supper-table,

Category: Daily Life | Type: Historical | Title: Emma (in Context) | Author: Jane Austen | Vol: Volume I | Ch: Chapter III

Supper, about 8-10p, depending on locale, is the last meal of the day and lighter than dinner, the largest, between 3 and 6p (people in London tended to eat on the later side), followed an hour or so later by tea. Breakfast was about 10a, followed sometimes by a meal around noon, "nuncheon," composed of a cold snack. Sandwiches came into being in the later 18th c.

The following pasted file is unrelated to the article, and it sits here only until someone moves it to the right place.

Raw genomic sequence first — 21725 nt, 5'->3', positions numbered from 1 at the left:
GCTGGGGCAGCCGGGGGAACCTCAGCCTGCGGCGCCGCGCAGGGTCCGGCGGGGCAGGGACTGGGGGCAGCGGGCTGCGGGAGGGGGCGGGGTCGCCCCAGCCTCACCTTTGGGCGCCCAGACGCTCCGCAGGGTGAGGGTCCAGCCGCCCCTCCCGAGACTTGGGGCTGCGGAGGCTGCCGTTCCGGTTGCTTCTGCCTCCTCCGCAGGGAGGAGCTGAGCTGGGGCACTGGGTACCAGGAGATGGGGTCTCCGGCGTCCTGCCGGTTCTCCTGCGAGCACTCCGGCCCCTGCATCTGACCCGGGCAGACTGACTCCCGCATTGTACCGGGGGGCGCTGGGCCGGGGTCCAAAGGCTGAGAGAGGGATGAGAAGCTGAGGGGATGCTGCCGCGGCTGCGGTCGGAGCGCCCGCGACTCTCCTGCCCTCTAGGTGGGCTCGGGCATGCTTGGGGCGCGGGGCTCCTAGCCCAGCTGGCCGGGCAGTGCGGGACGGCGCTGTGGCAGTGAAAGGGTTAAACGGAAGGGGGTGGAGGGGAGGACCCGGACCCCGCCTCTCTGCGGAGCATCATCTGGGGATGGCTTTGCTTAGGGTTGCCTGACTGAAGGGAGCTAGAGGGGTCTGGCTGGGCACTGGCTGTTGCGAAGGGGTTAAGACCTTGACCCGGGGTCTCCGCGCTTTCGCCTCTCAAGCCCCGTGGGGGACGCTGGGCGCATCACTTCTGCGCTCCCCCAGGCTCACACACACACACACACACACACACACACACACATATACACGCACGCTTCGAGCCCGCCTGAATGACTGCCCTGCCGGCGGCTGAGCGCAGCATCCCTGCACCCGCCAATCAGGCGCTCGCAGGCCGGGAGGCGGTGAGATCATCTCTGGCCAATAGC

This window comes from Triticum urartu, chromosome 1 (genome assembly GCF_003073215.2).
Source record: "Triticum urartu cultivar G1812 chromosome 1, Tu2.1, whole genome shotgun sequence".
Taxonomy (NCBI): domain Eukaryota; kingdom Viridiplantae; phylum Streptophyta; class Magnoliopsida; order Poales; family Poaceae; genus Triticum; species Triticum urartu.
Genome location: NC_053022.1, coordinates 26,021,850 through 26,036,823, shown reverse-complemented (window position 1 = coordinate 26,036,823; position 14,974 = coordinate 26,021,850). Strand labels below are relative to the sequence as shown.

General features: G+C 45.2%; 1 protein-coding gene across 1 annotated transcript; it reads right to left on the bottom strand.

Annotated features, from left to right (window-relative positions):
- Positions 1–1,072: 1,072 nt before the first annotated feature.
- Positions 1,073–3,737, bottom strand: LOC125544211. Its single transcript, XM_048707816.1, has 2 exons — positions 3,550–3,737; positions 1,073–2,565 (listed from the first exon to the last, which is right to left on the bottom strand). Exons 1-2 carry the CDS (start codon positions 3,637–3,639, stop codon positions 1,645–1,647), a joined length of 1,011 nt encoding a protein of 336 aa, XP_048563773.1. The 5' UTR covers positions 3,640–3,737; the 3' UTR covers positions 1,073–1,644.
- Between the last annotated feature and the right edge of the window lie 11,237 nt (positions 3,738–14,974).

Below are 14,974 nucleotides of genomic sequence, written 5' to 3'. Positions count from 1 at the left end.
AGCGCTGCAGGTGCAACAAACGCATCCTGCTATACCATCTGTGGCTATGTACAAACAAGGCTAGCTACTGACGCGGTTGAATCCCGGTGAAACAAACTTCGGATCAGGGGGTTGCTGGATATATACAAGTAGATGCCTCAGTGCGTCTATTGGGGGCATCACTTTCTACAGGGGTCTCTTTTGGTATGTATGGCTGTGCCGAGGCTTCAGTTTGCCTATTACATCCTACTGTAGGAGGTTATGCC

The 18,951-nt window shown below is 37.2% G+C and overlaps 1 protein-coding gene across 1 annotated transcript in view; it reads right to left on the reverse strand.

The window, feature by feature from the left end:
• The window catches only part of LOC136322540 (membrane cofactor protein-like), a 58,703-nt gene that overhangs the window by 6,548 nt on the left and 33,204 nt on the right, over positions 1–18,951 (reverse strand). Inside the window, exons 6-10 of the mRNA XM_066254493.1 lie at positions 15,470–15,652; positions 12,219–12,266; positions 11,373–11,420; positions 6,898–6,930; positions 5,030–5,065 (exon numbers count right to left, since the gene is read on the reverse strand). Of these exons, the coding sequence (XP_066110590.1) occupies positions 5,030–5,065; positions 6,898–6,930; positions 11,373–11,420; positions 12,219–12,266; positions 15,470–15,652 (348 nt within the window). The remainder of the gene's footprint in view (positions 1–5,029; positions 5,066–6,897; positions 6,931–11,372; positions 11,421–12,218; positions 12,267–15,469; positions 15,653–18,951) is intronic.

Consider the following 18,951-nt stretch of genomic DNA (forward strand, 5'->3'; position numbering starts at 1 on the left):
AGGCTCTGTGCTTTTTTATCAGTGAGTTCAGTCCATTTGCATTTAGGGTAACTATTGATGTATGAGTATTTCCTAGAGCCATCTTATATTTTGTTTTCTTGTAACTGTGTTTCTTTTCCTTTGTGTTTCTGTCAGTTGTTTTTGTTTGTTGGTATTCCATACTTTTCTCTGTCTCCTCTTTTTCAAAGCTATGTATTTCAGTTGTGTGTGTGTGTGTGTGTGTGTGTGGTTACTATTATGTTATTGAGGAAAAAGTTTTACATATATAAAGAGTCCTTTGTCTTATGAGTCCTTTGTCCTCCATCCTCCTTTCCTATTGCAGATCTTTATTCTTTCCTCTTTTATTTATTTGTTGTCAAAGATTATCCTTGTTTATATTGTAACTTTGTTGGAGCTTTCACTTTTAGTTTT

For those who did not work for a living, eating absorbed time and was an opportunity for or a test of conviviality as well as proof of being comfortably well-off. The regimen, keeping in mind the difficulties of cooking and especially baking, explains in part the need for numbers of servants.

Compared with French food, the English diet was heavy and bland. A mark of sophistication was having a French chef. Also French table manners and hygiene were superior to the English, who, according to Arthur Young, did not change the table linen regularly and did not always have napkins (see Arthur Young's Travels in France, 1787-1789, and for unique information about England in this period see his Travels there).

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